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Title: Use of marine vs. freshwater proteins for egg‐laying and incubation by sea ducks breeding in Arctic tundra
Abstract

Understanding dietary nutrient sources is fundamental to conserving sensitive species, especially as climate change alters food web dynamics. Migratory species that depend on both marine and terrestrial habitats face unique challenges, as the locations and quality of resources in the two realms may respond quite differently to environmental changes, with potential for spatial and temporal carryover effects. For sea ducks (Mergini) that winter at sea but move inland to breed, body size may determine their capacity to store nutrient reserves for later use in alternative habitats. We assessed ultimate sources of protein for reproduction in four sea duck species in northern Alaska: smaller‐bodied Long‐tailed Ducks and Steller's Eiders (Clangula hyemalisandPolysticta stelleri), and larger‐bodied Spectacled and King Eiders (Somateria fischeriandSomateria spectabilis). To assess the relative use of local freshwater foods vs. marine protein for both egg production and body maintenance of incubating females, we measured stable isotopes of carbon and nitrogen in egg membranes, red blood cells, marine and freshwater invertebrates, and vegetation. For egg production, isotope mixing models indicated that proteinaceous egg membranes of all four species were derived mostly (89%–95%) from freshwater foods on the breeding grounds, with broad individual variation in specific prey types selected by the larger species. For incubation, isotopes in red blood cells indicated that body maintenance of females also relied mainly (87%–91%) on freshwater foods in Long‐tailed Ducks and Steller's Eiders. However, incubating Spectacled and King Eiders obtained only about 60% of their protein from freshwater foods and the remainder from marine‐derived body tissues. The latter strategy allows the larger‐bodied species to incubate almost continuously, whereas the smaller species must take more frequent incubation breaks and generally incur higher rates of predation on eggs. Thus, depending on body size, cross‐seasonal effects of feeding conditions in marine habitats may strongly influence population processes well after the birds move to inland nesting sites. Although conservation programs on land and sea are often researched, planned, and administered by different agencies and organizations, our results emphasize the need to coordinate marine and land‐based efforts for species that integrate conditions across both environments.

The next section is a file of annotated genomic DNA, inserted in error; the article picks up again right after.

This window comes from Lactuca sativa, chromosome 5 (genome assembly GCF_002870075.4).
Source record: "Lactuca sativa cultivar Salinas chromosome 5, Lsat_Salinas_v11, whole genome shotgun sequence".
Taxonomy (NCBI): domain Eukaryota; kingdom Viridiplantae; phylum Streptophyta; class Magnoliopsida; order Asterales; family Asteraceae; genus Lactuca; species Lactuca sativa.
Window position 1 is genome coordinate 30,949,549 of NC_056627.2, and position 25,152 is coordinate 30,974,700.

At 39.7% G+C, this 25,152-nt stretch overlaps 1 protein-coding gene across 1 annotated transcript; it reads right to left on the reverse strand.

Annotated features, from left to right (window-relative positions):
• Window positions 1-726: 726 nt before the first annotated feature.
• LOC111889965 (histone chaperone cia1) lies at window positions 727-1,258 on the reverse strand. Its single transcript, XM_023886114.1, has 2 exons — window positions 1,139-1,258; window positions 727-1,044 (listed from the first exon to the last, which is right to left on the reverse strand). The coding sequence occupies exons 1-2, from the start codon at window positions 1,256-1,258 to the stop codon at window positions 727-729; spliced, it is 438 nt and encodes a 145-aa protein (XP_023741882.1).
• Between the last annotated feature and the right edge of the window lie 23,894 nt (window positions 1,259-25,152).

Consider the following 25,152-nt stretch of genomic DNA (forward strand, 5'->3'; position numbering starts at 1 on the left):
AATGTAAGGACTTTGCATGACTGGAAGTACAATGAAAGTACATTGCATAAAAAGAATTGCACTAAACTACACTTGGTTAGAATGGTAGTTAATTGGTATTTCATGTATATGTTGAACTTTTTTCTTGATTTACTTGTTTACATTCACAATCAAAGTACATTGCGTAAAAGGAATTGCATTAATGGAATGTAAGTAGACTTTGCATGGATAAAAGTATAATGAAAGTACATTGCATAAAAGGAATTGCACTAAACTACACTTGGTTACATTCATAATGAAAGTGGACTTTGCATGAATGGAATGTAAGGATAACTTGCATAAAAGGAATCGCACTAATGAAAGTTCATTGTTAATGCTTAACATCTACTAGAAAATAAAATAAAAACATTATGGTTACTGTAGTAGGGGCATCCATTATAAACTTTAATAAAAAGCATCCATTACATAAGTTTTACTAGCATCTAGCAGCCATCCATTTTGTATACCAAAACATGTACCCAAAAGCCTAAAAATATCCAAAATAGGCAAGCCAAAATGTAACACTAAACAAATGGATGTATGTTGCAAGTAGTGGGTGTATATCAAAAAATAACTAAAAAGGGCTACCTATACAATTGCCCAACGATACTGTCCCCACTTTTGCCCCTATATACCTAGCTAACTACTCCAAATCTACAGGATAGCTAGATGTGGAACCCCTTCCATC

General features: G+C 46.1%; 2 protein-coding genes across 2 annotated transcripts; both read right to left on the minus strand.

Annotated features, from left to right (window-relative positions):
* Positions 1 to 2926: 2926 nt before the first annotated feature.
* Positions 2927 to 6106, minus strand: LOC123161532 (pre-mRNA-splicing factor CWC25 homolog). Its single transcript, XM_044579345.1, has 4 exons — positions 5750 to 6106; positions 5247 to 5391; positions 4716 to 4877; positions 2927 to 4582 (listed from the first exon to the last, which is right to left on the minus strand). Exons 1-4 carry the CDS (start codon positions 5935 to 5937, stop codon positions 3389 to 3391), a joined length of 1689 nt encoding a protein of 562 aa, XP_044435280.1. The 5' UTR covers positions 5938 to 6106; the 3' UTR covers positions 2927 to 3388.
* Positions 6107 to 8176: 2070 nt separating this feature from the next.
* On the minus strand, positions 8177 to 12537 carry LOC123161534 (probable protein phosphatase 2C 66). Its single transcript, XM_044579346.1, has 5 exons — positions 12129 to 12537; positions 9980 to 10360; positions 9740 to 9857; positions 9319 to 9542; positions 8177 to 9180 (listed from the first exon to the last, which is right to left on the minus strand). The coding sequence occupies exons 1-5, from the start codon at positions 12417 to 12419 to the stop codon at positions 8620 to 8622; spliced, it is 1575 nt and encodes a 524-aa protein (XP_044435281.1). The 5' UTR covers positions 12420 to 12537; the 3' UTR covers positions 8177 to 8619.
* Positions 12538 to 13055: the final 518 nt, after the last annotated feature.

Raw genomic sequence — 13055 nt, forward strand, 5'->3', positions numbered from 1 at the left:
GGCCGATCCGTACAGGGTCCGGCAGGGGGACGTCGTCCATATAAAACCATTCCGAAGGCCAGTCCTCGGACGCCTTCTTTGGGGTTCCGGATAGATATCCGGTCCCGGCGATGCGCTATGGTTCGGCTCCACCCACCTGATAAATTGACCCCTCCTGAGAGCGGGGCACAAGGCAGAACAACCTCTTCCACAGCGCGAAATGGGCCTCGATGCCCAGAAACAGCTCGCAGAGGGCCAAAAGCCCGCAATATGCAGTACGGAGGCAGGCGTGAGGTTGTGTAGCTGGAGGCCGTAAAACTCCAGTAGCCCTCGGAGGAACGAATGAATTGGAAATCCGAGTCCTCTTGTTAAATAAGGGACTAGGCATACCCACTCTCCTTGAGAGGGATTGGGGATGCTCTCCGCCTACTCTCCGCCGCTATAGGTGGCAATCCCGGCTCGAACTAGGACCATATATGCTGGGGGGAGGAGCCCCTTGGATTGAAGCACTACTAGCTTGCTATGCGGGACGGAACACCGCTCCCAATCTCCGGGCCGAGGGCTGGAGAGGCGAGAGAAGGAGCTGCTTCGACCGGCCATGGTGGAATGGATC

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NSF-PAR ID:
10444954
Author(s) / Creator(s):
 ;  ;  ;  
Publisher / Repository:
Wiley Blackwell (John Wiley & Sons)
Date Published:
Journal Name:
Ecosphere
Volume:
13
Issue:
6
ISSN:
2150-8925
Format(s):
Medium: X
Sponsoring Org:
National Science Foundation
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